While politics wrestles with the Constitutional Treaty, this volume presents a European constitutional law - not as a mere project but as binding law. There are good reasons to treat the European Union's current primary law as constitutional law: it establishes public power, legitimates legal acts, provides a citizenship, protects fundamental rights, and regulates the relationships among legal orders as well as between law and politics. Reconstructing primary law as constitutional law yields useful insights, as this volume seeks to demonstrate.
This volume presents European constitutional law as it stands and, on that foundation, the Treaty establishing a Constitution for Europe. The contributions present its theoretical and doctrinal fundamentals from the perspective of German-speaking scholarship, reflect the state of research, clarify methodological approaches, illuminate legal doctrines and assumptions, and identify research desiderata. The perspectives on offer are not uniform, but encompass varying methodologies and differing political approaches to integration.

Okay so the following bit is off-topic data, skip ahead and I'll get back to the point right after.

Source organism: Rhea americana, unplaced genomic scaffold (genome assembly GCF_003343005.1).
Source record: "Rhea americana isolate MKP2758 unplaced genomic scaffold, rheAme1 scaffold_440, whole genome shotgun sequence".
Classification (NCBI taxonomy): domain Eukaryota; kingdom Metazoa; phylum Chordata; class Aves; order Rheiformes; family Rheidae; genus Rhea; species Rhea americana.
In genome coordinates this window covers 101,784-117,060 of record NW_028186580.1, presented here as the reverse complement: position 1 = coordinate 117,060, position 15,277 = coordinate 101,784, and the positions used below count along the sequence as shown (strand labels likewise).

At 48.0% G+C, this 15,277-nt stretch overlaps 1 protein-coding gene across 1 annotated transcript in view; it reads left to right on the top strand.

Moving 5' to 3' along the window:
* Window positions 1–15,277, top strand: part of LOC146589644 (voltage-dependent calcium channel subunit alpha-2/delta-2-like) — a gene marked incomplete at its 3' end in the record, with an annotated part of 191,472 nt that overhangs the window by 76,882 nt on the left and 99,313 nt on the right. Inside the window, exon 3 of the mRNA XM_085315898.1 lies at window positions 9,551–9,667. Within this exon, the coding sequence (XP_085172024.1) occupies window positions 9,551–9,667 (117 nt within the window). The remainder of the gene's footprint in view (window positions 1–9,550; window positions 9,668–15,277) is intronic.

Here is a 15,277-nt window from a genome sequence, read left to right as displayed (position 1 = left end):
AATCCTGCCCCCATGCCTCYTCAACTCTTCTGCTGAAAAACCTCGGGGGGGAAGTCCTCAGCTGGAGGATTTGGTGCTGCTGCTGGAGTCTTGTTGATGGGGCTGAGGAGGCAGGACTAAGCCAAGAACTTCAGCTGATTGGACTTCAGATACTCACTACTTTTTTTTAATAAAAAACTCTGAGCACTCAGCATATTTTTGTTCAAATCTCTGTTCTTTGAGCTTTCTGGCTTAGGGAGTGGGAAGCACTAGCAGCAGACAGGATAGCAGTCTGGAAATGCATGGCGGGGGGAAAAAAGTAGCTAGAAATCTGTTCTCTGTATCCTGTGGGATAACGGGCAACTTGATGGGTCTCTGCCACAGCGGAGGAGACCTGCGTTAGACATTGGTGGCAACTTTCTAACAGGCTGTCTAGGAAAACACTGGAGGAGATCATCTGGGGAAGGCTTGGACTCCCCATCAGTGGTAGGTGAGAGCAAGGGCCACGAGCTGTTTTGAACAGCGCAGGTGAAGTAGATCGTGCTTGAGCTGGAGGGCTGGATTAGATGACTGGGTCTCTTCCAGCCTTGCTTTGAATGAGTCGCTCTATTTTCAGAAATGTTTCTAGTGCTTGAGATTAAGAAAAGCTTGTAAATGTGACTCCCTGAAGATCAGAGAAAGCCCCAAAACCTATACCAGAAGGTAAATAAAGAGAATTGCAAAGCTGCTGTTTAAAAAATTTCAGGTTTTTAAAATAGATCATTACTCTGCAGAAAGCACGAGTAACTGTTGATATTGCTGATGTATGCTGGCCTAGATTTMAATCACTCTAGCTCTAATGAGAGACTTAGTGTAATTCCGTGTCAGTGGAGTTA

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About the Author
Armin von Bogdandy is director at the Max Planck Institute for Comparative Public Law and International Law, Heidelberg.
Jürgen Bast is a research fellow at the Max Planck Institute for Comparative Public Law and International Law, Heidelberg.